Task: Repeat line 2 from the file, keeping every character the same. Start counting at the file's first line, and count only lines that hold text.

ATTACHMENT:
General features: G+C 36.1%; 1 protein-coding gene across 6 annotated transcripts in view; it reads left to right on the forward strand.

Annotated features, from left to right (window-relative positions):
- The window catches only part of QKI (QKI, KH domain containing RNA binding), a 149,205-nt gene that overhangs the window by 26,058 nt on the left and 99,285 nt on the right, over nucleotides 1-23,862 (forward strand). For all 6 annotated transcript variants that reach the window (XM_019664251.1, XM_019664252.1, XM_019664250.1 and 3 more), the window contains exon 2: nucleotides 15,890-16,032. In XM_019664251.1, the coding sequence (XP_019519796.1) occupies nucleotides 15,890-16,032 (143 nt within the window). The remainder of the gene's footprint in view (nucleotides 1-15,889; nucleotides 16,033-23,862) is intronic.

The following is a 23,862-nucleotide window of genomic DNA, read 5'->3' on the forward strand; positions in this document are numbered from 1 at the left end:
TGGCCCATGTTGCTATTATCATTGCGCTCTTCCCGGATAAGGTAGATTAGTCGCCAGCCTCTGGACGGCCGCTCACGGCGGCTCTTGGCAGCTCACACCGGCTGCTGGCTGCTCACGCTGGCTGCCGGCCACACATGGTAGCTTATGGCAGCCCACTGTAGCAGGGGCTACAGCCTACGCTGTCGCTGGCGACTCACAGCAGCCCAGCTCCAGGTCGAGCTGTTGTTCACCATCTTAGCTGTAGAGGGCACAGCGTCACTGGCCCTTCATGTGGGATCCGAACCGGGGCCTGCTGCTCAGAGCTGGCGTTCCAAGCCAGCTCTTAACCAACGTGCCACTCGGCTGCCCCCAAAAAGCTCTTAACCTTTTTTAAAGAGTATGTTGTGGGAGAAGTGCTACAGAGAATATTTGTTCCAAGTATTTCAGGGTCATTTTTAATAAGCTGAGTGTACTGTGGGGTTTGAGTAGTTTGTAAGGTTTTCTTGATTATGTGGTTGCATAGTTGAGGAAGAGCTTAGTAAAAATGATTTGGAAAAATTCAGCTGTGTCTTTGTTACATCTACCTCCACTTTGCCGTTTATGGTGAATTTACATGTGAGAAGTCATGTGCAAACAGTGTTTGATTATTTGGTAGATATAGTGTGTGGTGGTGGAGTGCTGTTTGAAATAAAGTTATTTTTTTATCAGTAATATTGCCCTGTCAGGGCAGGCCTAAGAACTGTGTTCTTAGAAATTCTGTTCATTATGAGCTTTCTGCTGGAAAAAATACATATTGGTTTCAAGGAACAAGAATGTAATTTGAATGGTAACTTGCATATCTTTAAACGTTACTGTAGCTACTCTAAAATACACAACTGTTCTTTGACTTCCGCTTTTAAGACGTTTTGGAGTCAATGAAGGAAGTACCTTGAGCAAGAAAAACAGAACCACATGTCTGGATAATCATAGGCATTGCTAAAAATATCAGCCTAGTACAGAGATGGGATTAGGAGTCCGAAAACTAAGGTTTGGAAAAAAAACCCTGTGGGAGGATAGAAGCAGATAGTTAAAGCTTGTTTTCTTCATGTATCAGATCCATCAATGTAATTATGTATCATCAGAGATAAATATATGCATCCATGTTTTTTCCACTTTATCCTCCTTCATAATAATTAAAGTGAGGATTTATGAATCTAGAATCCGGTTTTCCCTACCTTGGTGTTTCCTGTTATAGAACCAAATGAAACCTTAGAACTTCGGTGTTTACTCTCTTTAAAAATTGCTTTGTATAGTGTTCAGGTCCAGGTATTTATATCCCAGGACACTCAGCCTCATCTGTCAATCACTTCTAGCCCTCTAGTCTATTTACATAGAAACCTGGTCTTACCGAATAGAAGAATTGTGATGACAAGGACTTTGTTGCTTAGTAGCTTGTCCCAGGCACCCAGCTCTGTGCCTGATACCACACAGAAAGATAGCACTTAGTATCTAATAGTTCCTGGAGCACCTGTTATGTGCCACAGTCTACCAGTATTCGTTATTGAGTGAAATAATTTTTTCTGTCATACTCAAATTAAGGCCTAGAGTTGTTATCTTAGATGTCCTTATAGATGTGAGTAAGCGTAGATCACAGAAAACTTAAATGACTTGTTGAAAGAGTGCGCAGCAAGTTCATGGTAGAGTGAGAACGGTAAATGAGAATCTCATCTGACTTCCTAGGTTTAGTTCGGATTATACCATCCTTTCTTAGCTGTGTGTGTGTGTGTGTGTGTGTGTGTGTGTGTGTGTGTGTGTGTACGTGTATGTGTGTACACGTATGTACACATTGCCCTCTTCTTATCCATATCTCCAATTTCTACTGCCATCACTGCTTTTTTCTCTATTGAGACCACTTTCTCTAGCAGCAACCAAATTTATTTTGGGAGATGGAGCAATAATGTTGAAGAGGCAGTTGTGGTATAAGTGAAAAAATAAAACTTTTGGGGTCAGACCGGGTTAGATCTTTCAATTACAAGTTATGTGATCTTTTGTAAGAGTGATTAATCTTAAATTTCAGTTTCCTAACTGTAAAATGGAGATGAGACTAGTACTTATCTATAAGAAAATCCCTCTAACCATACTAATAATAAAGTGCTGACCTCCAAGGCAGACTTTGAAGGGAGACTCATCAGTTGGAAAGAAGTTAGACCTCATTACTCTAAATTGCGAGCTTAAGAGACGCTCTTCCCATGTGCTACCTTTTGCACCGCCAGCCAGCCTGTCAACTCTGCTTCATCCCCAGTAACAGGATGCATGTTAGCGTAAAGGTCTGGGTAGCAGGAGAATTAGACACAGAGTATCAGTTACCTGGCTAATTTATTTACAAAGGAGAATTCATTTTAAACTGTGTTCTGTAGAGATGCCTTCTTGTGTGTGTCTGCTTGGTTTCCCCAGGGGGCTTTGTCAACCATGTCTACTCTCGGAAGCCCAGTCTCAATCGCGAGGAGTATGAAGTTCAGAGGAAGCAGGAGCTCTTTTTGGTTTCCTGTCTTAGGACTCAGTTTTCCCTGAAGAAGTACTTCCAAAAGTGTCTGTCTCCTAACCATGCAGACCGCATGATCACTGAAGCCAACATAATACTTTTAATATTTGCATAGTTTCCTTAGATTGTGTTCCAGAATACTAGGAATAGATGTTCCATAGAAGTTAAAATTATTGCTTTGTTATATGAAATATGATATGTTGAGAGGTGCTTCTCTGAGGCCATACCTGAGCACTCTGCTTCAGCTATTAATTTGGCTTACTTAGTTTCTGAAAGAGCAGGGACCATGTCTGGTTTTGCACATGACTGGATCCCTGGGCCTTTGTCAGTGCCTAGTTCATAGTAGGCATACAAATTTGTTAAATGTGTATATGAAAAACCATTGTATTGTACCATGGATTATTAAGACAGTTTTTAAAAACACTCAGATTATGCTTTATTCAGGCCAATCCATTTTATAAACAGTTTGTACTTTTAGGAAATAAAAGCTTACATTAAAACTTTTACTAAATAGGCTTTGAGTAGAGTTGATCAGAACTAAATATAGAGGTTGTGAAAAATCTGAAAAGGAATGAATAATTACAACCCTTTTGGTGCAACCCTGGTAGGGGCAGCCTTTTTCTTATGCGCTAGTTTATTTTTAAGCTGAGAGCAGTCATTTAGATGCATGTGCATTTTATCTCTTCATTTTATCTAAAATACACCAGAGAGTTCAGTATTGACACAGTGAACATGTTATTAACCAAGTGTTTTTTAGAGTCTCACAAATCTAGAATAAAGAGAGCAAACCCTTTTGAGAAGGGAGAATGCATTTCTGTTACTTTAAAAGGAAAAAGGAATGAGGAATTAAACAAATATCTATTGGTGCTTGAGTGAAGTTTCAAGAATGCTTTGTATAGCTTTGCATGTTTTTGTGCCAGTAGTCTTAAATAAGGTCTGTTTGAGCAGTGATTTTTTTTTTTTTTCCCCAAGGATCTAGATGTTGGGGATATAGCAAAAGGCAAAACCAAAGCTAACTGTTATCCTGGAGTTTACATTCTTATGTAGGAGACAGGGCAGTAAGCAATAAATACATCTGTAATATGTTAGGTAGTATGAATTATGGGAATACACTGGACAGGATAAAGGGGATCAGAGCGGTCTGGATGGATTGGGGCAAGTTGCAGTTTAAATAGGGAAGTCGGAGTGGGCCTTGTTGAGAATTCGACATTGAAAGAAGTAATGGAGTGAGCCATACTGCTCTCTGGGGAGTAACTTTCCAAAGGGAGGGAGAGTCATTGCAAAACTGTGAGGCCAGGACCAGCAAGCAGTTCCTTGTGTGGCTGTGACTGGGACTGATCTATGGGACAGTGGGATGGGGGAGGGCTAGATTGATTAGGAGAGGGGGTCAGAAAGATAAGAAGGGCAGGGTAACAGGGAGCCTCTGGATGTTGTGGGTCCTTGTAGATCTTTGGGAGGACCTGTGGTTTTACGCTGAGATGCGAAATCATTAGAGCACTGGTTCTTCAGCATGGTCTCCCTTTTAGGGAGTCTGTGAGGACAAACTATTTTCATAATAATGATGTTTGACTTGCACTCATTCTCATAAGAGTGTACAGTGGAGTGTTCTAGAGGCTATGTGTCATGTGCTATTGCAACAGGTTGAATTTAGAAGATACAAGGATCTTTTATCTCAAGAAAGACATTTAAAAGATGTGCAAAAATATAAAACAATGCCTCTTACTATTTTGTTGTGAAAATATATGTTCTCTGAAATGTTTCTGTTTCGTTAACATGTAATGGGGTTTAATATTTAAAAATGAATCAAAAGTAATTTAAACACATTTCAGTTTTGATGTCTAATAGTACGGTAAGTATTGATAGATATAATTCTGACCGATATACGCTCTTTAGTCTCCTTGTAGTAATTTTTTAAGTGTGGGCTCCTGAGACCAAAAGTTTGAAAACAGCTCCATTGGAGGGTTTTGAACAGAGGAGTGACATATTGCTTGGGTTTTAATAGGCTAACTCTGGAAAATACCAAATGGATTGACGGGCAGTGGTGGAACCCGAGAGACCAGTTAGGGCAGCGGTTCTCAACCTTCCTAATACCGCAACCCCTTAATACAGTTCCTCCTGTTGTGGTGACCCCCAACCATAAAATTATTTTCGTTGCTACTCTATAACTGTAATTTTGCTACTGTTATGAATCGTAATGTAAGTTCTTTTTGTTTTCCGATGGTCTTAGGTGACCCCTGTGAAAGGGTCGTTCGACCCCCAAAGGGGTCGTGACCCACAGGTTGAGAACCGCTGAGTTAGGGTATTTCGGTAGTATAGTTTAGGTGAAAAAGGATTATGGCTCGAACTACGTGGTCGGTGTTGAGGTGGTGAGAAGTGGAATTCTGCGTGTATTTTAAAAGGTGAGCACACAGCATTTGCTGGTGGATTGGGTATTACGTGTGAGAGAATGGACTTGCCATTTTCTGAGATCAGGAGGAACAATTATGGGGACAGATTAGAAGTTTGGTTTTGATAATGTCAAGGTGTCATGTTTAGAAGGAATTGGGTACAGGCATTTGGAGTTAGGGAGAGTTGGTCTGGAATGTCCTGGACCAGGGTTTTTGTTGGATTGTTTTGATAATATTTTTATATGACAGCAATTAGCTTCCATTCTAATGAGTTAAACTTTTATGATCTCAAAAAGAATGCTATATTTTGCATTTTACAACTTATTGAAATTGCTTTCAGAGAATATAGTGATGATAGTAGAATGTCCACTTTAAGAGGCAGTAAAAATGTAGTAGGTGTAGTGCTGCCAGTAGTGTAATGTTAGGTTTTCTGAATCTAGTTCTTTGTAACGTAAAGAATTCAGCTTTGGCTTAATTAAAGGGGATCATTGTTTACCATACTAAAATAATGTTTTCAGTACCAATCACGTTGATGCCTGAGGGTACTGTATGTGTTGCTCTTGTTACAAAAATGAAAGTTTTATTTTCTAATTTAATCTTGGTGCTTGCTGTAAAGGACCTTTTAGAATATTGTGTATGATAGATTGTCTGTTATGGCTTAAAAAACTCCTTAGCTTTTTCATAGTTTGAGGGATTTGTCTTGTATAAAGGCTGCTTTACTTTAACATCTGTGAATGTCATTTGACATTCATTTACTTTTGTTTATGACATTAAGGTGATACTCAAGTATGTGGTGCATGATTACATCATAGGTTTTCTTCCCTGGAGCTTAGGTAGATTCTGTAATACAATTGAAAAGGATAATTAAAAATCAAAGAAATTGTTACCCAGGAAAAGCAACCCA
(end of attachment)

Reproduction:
Annotated features, from left to right (window-relative positions):